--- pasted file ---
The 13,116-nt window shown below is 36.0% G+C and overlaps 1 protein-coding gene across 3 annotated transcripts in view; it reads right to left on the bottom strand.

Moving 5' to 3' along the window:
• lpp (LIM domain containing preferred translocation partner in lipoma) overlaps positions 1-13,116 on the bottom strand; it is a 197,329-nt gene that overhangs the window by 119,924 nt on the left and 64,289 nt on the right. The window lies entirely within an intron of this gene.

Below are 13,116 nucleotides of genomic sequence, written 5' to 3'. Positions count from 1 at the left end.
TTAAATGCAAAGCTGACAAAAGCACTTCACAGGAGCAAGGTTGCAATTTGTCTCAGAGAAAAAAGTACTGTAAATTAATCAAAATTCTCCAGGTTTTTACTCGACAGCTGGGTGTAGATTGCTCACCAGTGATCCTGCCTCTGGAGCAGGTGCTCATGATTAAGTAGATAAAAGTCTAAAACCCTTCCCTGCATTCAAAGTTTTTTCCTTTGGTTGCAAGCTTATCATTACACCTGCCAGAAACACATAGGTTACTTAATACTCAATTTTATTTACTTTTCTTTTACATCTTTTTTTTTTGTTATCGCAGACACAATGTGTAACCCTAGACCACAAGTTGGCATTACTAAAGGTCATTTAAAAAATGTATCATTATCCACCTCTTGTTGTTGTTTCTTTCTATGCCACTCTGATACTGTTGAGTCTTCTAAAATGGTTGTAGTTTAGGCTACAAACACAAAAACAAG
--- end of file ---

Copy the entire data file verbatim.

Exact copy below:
The 13,116-nt window shown below is 36.0% G+C and overlaps 1 protein-coding gene across 3 annotated transcripts in view; it reads right to left on the bottom strand.

Moving 5' to 3' along the window:
• lpp (LIM domain containing preferred translocation partner in lipoma) overlaps positions 1-13,116 on the bottom strand; it is a 197,329-nt gene that overhangs the window by 119,924 nt on the left and 64,289 nt on the right. The window lies entirely within an intron of this gene.

Below are 13,116 nucleotides of genomic sequence, written 5' to 3'. Positions count from 1 at the left end.
TTAAATGCAAAGCTGACAAAAGCACTTCACAGGAGCAAGGTTGCAATTTGTCTCAGAGAAAAAAGTACTGTAAATTAATCAAAATTCTCCAGGTTTTTACTCGACAGCTGGGTGTAGATTGCTCACCAGTGATCCTGCCTCTGGAGCAGGTGCTCATGATTAAGTAGATAAAAGTCTAAAACCCTTCCCTGCATTCAAAGTTTTTTCCTTTGGTTGCAAGCTTATCATTACACCTGCCAGAAACACATAGGTTACTTAATACTCAATTTTATTTACTTTTCTTTTACATCTTTTTTTTTTGTTATCGCAGACACAATGTGTAACCCTAGACCACAAGTTGGCATTACTAAAGGTCATTTAAAAAATGTATCATTATCCACCTCTTGTTGTTGTTTCTTTCTATGCCACTCTGATACTGTTGAGTCTTCTAAAATGGTTGTAGTTTAGGCTACAAACACAAAAACAAG